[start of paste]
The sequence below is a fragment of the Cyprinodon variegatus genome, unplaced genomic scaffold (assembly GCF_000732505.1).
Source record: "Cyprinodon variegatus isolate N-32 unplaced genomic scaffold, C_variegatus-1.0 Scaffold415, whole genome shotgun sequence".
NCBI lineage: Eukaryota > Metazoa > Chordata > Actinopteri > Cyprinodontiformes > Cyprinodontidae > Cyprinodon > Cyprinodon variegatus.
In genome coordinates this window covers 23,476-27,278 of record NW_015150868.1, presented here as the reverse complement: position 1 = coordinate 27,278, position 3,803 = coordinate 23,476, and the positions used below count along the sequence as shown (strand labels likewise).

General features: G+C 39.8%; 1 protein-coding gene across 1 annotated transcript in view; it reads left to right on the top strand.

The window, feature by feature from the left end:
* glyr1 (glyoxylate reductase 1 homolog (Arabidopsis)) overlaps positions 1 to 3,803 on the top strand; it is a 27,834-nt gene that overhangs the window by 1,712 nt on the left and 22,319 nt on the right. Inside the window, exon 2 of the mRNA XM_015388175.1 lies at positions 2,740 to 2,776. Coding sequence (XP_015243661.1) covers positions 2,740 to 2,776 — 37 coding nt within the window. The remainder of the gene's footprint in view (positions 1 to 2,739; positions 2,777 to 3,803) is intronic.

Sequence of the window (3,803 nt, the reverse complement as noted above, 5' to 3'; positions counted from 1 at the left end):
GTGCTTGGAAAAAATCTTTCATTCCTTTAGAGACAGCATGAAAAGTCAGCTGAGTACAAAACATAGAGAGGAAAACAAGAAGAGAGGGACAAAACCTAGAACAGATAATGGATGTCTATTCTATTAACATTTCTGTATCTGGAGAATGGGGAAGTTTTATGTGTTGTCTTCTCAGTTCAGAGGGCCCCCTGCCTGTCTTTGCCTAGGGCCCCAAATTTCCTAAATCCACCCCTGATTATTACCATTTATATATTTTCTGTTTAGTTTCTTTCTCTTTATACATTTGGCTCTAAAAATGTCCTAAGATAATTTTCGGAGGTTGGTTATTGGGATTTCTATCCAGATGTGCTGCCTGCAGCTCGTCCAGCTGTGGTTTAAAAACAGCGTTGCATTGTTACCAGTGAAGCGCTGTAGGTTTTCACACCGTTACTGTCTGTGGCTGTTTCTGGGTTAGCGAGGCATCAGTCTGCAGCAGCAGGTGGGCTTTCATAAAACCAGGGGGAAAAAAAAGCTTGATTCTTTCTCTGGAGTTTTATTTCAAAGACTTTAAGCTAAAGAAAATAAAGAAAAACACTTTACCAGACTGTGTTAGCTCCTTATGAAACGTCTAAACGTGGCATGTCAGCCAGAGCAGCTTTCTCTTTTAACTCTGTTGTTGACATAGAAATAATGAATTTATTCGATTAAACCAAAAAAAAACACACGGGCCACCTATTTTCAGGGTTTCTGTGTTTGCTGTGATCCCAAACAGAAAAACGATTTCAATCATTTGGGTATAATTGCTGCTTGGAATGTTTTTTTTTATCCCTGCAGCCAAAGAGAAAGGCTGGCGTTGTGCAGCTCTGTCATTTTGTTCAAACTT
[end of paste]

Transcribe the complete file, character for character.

The sequence below is a fragment of the Cyprinodon variegatus genome, unplaced genomic scaffold (assembly GCF_000732505.1).
Source record: "Cyprinodon variegatus isolate N-32 unplaced genomic scaffold, C_variegatus-1.0 Scaffold415, whole genome shotgun sequence".
NCBI lineage: Eukaryota > Metazoa > Chordata > Actinopteri > Cyprinodontiformes > Cyprinodontidae > Cyprinodon > Cyprinodon variegatus.
In genome coordinates this window covers 23,476-27,278 of record NW_015150868.1, presented here as the reverse complement: position 1 = coordinate 27,278, position 3,803 = coordinate 23,476, and the positions used below count along the sequence as shown (strand labels likewise).

General features: G+C 39.8%; 1 protein-coding gene across 1 annotated transcript in view; it reads left to right on the top strand.

The window, feature by feature from the left end:
* glyr1 (glyoxylate reductase 1 homolog (Arabidopsis)) overlaps positions 1 to 3,803 on the top strand; it is a 27,834-nt gene that overhangs the window by 1,712 nt on the left and 22,319 nt on the right. Inside the window, exon 2 of the mRNA XM_015388175.1 lies at positions 2,740 to 2,776. Coding sequence (XP_015243661.1) covers positions 2,740 to 2,776 — 37 coding nt within the window. The remainder of the gene's footprint in view (positions 1 to 2,739; positions 2,777 to 3,803) is intronic.

Sequence of the window (3,803 nt, the reverse complement as noted above, 5' to 3'; positions counted from 1 at the left end):
GTGCTTGGAAAAAATCTTTCATTCCTTTAGAGACAGCATGAAAAGTCAGCTGAGTACAAAACATAGAGAGGAAAACAAGAAGAGAGGGACAAAACCTAGAACAGATAATGGATGTCTATTCTATTAACATTTCTGTATCTGGAGAATGGGGAAGTTTTATGTGTTGTCTTCTCAGTTCAGAGGGCCCCCTGCCTGTCTTTGCCTAGGGCCCCAAATTTCCTAAATCCACCCCTGATTATTACCATTTATATATTTTCTGTTTAGTTTCTTTCTCTTTATACATTTGGCTCTAAAAATGTCCTAAGATAATTTTCGGAGGTTGGTTATTGGGATTTCTATCCAGATGTGCTGCCTGCAGCTCGTCCAGCTGTGGTTTAAAAACAGCGTTGCATTGTTACCAGTGAAGCGCTGTAGGTTTTCACACCGTTACTGTCTGTGGCTGTTTCTGGGTTAGCGAGGCATCAGTCTGCAGCAGCAGGTGGGCTTTCATAAAACCAGGGGGAAAAAAAAGCTTGATTCTTTCTCTGGAGTTTTATTTCAAAGACTTTAAGCTAAAGAAAATAAAGAAAAACACTTTACCAGACTGTGTTAGCTCCTTATGAAACGTCTAAACGTGGCATGTCAGCCAGAGCAGCTTTCTCTTTTAACTCTGTTGTTGACATAGAAATAATGAATTTATTCGATTAAACCAAAAAAAAACACACGGGCCACCTATTTTCAGGGTTTCTGTGTTTGCTGTGATCCCAAACAGAAAAACGATTTCAATCATTTGGGTATAATTGCTGCTTGGAATGTTTTTTTTTATCCCTGCAGCCAAAGAGAAAGGCTGGCGTTGTGCAGCTCTGTCATTTTGTTCAAACTT